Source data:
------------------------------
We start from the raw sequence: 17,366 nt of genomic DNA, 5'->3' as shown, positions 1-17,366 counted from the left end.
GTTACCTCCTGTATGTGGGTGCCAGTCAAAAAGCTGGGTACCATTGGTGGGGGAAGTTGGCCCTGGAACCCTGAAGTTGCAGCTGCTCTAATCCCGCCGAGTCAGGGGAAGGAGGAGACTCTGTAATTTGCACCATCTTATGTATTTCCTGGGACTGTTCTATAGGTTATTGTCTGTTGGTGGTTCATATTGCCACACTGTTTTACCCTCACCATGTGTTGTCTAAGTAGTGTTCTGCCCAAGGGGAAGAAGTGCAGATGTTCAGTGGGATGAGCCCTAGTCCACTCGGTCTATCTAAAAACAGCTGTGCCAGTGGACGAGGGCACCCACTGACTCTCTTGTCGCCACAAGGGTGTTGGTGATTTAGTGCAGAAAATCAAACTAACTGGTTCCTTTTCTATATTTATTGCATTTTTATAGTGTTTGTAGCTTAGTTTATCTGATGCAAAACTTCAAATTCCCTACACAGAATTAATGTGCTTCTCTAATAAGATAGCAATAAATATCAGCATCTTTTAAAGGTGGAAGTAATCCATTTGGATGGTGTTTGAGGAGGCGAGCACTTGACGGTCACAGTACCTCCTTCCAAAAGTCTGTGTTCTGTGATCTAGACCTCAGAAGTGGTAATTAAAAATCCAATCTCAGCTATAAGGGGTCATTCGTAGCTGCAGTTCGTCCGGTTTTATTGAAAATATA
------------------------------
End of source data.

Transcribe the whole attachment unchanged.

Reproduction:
We start from the raw sequence: 17,366 nt of genomic DNA, 5'->3' as shown, positions 1-17,366 counted from the left end.
GTTACCTCCTGTATGTGGGTGCCAGTCAAAAAGCTGGGTACCATTGGTGGGGGAAGTTGGCCCTGGAACCCTGAAGTTGCAGCTGCTCTAATCCCGCCGAGTCAGGGGAAGGAGGAGACTCTGTAATTTGCACCATCTTATGTATTTCCTGGGACTGTTCTATAGGTTATTGTCTGTTGGTGGTTCATATTGCCACACTGTTTTACCCTCACCATGTGTTGTCTAAGTAGTGTTCTGCCCAAGGGGAAGAAGTGCAGATGTTCAGTGGGATGAGCCCTAGTCCACTCGGTCTATCTAAAAACAGCTGTGCCAGTGGACGAGGGCACCCACTGACTCTCTTGTCGCCACAAGGGTGTTGGTGATTTAGTGCAGAAAATCAAACTAACTGGTTCCTTTTCTATATTTATTGCATTTTTATAGTGTTTGTAGCTTAGTTTATCTGATGCAAAACTTCAAATTCCCTACACAGAATTAATGTGCTTCTCTAATAAGATAGCAATAAATATCAGCATCTTTTAAAGGTGGAAGTAATCCATTTGGATGGTGTTTGAGGAGGCGAGCACTTGACGGTCACAGTACCTCCTTCCAAAAGTCTGTGTTCTGTGATCTAGACCTCAGAAGTGGTAATTAAAAATCCAATCTCAGCTATAAGGGGTCATTCGTAGCTGCAGTTCGTCCGGTTTTATTGAAAATATA